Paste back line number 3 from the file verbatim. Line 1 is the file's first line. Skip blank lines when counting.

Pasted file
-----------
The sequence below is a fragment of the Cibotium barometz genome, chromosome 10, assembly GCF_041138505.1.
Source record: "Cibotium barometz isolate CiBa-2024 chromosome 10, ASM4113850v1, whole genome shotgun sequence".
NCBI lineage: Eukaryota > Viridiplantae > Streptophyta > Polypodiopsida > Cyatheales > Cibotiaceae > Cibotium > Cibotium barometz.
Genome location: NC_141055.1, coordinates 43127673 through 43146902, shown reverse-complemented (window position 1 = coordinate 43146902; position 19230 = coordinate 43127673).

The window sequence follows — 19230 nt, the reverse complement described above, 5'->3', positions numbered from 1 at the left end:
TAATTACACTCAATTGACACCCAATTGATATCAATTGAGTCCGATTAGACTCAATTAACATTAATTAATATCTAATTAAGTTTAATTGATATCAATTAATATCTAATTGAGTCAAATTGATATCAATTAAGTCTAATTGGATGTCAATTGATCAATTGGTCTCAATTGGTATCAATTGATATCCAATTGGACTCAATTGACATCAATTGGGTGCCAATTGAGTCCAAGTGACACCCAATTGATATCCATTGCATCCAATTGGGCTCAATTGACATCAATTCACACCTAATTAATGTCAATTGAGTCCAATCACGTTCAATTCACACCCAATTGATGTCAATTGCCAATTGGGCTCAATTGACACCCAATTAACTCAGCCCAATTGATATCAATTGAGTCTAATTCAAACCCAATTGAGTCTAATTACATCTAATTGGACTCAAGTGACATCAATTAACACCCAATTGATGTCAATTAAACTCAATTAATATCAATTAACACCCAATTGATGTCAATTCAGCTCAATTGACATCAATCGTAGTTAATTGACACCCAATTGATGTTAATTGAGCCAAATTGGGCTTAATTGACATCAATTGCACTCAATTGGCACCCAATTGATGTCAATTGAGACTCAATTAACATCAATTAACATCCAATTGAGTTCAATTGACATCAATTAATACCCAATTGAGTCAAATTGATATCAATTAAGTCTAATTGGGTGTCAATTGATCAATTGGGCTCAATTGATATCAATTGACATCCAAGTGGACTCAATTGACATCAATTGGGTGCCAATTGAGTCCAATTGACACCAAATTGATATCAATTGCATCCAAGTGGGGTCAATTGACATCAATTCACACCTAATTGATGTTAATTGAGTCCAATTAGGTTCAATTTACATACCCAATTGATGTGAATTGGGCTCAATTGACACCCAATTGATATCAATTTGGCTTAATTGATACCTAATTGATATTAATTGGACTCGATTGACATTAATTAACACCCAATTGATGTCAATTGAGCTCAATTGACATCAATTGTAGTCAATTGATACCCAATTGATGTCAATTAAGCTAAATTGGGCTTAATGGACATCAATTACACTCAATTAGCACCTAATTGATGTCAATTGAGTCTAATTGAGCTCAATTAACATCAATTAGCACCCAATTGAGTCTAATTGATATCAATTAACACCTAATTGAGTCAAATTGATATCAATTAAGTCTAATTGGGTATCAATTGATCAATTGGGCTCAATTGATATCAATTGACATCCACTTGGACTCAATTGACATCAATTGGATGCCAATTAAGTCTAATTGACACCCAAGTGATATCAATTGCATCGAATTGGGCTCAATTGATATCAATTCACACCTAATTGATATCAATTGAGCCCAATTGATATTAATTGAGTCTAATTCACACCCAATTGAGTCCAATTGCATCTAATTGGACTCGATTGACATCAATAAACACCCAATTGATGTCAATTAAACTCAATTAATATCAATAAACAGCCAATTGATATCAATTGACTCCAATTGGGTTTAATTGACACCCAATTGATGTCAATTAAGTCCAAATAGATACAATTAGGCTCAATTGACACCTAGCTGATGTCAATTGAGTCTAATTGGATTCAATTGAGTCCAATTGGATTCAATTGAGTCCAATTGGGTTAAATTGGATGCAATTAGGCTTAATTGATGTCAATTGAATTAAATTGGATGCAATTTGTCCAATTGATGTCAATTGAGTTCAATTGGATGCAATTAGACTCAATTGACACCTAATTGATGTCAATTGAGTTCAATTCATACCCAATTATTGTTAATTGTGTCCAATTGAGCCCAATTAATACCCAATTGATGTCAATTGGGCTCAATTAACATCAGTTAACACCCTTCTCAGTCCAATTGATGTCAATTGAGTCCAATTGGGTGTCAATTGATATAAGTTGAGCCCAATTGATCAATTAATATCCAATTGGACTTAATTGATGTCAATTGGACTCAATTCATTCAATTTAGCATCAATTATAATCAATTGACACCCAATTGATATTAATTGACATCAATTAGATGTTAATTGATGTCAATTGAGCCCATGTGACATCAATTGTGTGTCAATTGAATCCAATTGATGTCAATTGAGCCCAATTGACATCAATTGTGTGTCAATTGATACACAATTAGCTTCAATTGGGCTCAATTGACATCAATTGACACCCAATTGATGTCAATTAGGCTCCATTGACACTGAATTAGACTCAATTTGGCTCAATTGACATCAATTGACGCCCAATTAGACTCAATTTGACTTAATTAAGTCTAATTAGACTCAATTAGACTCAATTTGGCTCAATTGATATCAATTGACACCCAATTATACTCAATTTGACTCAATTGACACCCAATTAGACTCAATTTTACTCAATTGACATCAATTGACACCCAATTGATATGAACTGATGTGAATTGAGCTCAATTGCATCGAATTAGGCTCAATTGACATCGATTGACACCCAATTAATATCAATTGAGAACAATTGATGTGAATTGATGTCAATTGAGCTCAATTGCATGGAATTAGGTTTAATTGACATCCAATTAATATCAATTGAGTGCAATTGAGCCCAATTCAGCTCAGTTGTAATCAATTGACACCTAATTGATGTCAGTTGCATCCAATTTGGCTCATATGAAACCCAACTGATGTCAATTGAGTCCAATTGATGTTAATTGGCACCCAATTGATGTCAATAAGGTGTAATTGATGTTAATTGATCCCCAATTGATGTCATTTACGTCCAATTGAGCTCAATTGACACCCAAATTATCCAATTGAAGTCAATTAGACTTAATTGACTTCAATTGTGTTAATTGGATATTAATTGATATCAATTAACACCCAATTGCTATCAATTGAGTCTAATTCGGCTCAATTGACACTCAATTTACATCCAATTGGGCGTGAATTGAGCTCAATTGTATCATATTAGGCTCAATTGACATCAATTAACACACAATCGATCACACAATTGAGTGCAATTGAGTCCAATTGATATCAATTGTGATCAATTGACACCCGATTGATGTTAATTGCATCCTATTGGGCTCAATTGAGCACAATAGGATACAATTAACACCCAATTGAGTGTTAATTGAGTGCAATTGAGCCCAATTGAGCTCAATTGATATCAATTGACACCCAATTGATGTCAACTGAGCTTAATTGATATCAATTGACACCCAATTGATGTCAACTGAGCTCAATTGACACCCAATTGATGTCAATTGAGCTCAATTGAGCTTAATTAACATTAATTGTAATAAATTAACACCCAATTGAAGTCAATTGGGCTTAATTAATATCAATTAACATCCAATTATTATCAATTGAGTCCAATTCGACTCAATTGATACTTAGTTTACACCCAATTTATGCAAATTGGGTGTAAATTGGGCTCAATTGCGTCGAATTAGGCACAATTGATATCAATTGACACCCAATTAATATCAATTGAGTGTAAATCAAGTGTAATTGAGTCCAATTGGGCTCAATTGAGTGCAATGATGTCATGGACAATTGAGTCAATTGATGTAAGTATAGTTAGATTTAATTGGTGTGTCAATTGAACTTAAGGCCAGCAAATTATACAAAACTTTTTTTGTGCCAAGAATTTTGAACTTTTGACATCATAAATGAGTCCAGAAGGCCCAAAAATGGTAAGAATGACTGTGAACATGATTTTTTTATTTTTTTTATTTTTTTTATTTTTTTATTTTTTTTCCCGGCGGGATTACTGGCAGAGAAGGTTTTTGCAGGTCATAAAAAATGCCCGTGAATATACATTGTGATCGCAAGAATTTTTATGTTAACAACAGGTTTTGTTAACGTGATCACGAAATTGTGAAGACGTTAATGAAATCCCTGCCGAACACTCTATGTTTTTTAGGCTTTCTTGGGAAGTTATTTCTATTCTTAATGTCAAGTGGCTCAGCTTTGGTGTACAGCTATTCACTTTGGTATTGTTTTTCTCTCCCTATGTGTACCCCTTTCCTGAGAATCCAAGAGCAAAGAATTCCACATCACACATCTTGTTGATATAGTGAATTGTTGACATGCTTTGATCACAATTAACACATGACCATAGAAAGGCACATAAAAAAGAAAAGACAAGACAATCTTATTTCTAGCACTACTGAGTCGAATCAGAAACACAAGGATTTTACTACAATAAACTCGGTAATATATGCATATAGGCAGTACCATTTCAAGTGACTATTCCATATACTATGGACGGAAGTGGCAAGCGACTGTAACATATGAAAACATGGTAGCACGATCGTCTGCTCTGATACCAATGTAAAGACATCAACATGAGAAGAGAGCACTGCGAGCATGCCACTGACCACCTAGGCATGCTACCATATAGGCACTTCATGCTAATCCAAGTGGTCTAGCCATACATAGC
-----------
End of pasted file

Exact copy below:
NCBI lineage: Eukaryota > Viridiplantae > Streptophyta > Polypodiopsida > Cyatheales > Cibotiaceae > Cibotium > Cibotium barometz.